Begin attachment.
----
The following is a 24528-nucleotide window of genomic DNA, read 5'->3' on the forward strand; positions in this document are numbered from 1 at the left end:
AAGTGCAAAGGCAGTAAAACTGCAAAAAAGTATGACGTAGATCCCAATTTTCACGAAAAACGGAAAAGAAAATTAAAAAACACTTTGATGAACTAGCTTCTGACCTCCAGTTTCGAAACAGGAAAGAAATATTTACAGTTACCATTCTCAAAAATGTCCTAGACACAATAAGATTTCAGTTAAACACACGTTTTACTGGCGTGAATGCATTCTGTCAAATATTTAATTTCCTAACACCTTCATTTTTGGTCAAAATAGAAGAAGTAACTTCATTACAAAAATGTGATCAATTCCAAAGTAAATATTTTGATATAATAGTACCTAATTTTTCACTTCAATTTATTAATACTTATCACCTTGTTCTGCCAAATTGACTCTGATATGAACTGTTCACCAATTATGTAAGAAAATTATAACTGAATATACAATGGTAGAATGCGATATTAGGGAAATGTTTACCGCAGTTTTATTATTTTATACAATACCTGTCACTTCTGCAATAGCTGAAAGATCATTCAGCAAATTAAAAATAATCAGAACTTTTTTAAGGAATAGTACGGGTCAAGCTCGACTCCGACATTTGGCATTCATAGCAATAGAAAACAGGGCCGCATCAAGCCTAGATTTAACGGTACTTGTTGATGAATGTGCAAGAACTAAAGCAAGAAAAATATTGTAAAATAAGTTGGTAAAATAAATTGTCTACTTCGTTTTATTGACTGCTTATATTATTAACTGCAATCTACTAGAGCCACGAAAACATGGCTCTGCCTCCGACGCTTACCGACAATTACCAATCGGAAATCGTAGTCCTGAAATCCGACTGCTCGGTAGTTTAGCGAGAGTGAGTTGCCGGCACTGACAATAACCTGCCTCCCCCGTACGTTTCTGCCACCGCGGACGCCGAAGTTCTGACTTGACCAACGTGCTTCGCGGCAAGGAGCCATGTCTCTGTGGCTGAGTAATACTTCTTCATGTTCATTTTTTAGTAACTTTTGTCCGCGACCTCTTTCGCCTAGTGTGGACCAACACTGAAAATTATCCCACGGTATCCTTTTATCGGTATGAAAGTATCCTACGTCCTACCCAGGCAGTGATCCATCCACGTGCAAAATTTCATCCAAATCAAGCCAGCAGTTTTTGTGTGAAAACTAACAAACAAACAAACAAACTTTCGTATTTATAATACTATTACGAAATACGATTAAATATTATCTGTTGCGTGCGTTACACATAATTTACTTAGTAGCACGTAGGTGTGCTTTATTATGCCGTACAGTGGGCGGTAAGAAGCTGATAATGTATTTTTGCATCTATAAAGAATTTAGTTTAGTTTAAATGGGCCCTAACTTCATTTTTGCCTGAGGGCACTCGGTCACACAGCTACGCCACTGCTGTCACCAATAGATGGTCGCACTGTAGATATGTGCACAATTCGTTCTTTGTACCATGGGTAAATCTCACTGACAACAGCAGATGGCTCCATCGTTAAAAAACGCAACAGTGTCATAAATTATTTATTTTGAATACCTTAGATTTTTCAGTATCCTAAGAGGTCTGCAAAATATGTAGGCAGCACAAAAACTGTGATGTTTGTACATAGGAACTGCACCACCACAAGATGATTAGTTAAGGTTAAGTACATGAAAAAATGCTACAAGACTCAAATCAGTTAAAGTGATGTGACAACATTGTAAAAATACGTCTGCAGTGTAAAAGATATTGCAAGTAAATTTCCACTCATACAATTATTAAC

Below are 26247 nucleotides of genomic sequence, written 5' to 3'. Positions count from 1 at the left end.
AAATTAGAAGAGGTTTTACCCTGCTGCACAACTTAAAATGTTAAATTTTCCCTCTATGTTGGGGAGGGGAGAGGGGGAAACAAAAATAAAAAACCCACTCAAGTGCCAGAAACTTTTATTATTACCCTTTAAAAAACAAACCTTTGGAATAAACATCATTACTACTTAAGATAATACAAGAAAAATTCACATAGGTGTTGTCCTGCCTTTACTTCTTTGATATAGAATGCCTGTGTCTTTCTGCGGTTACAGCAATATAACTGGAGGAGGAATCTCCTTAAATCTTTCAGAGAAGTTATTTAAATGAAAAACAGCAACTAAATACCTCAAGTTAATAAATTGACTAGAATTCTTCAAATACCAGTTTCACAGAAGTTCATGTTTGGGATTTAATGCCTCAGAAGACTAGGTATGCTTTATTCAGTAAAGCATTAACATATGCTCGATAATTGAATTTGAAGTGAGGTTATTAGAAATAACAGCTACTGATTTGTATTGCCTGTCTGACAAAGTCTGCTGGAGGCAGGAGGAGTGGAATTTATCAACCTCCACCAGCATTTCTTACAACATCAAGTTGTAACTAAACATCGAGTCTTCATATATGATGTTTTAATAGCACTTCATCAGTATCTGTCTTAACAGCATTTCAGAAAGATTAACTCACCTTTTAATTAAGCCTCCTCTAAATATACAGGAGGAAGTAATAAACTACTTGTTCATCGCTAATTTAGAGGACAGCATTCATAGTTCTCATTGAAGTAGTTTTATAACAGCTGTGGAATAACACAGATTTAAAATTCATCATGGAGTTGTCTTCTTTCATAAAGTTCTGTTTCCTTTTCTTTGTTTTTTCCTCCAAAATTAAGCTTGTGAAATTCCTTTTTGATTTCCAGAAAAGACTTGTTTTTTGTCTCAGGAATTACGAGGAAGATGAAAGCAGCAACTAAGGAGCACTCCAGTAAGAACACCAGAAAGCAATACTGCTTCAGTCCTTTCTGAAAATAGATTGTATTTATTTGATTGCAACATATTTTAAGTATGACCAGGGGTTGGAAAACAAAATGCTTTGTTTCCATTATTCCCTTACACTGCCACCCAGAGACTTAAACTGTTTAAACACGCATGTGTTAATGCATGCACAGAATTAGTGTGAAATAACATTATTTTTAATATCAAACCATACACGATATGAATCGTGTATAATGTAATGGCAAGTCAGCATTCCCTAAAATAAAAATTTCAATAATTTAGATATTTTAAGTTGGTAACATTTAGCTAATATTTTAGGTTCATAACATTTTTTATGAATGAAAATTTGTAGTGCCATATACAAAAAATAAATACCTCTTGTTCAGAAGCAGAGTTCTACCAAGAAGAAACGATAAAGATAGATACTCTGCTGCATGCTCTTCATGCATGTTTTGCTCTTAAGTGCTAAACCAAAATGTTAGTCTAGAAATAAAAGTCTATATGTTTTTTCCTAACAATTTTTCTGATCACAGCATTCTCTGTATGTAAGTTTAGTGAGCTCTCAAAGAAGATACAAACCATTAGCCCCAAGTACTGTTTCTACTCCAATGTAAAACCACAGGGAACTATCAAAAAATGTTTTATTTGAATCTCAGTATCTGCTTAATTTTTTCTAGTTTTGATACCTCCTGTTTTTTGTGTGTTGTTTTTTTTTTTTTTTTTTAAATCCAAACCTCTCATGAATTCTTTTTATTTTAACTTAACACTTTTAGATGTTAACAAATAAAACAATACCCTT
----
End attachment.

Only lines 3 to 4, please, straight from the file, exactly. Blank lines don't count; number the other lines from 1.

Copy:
Below are 26247 nucleotides of genomic sequence, written 5' to 3'. Positions count from 1 at the left end.
AAATTAGAAGAGGTTTTACCCTGCTGCACAACTTAAAATGTTAAATTTTCCCTCTATGTTGGGGAGGGGAGAGGGGGAAACAAAAATAAAAAACCCACTCAAGTGCCAGAAACTTTTATTATTACCCTTTAAAAAACAAACCTTTGGAATAAACATCATTACTACTTAAGATAATACAAGAAAAATTCACATAGGTGTTGTCCTGCCTTTACTTCTTTGATATAGAATGCCTGTGTCTTTCTGCGGTTACAGCAATATAACTGGAGGAGGAATCTCCTTAAATCTTTCAGAGAAGTTATTTAAATGAAAAACAGCAACTAAATACCTCAAGTTAATAAATTGACTAGAATTCTTCAAATACCAGTTTCACAGAAGTTCATGTTTGGGATTTAATGCCTCAGAAGACTAGGTATGCTTTATTCAGTAAAGCATTAACATATGCTCGATAATTGAATTTGAAGTGAGGTTATTAGAAATAACAGCTACTGATTTGTATTGCCTGTCTGACAAAGTCTGCTGGAGGCAGGAGGAGTGGAATTTATCAACCTCCACCAGCATTTCTTACAACATCAAGTTGTAACTAAACATCGAGTCTTCATATATGATGTTTTAATAGCACTTCATCAGTATCTGTCTTAACAGCATTTCAGAAAGATTAACTCACCTTTTAATTAAGCCTCCTCTAAATATACAGGAGGAAGTAATAAACTACTTGTTCATCGCTAATTTAGAGGACAGCATTCATAGTTCTCATTGAAGTAGTTTTATAACAGCTGTGGAATAACACAGATTTAAAATTCATCATGGAGTTGTCTTCTTTCATAAAGTTCTGTTTCCTTTTCTTTGTTTTTTCCTCCAAAATTAAGCTTGTGAAATTCCTTTTTGATTTCCAGAAAAGACTTGTTTTTTGTCTCAGGAATTACGAGGAAGATGAAAGCAGCAACTAAGGAGCACTCCAGTAAGAACACCAGAAAGCAATACTGCTTCAGTCCTTTCTGAAAATAGATTGTATTTATTTGATTGCAACATATTTTAAGTATGACCAGGGGTTGGAAAACAAAATGCTTTGTTTCCATTATTCCCTTACACTGCCACCCAGAGACTTAAACTGTTTAAACACGCATGTGTTAATGCATGCACAGAATTAGTGTGAAATAACATTATTTTTAATATCAAACCATACACGATATGAATCGTGTATAATGTAATGGCAAGTCAGCATTCCCTAAAATAAAAATTTCAATAATTTAGATATTTTAAGTTGGTAACATTTAGCTAATATTTTAGGTTCATAACATTTTTTATGAATGAAAATTTGTAGTGCCATATACAAAAAATAAATACCTCTTGTTCAGAAGCAGAGTTCTACCAAGAAGAAACGATAAAGATAGATACTCTGCTGCATGCTCTTCATGCATGTTTTGCTCTTAAGTGCTAAACCAAAATGTTAGTCTAGAAATAAAAGTCTATATGTTTTTTCCTAACAATTTTTCTGATCACAGCATTCTCTGTATGTAAGTTTAGTGAGCTCTCAAAGAAGATACAAACCATTAGCCCCAAGTACTGTTTCTACTCCAATGTAAAACCACAGGGAACTATCAAAAAATGTTTTATTTGAATCTCAGTATCTGCTTAATTTTTTCTAGTTTTGATACCTCCTGTTTTTTGTGTGTTGTTTTTTTTTTTTTTTTTTAAATCCAAACCTCTCATGAATTCTTTTTATTTTAACTTAACACTTTTAGATGTTAACAAATAAAACAATACCCTT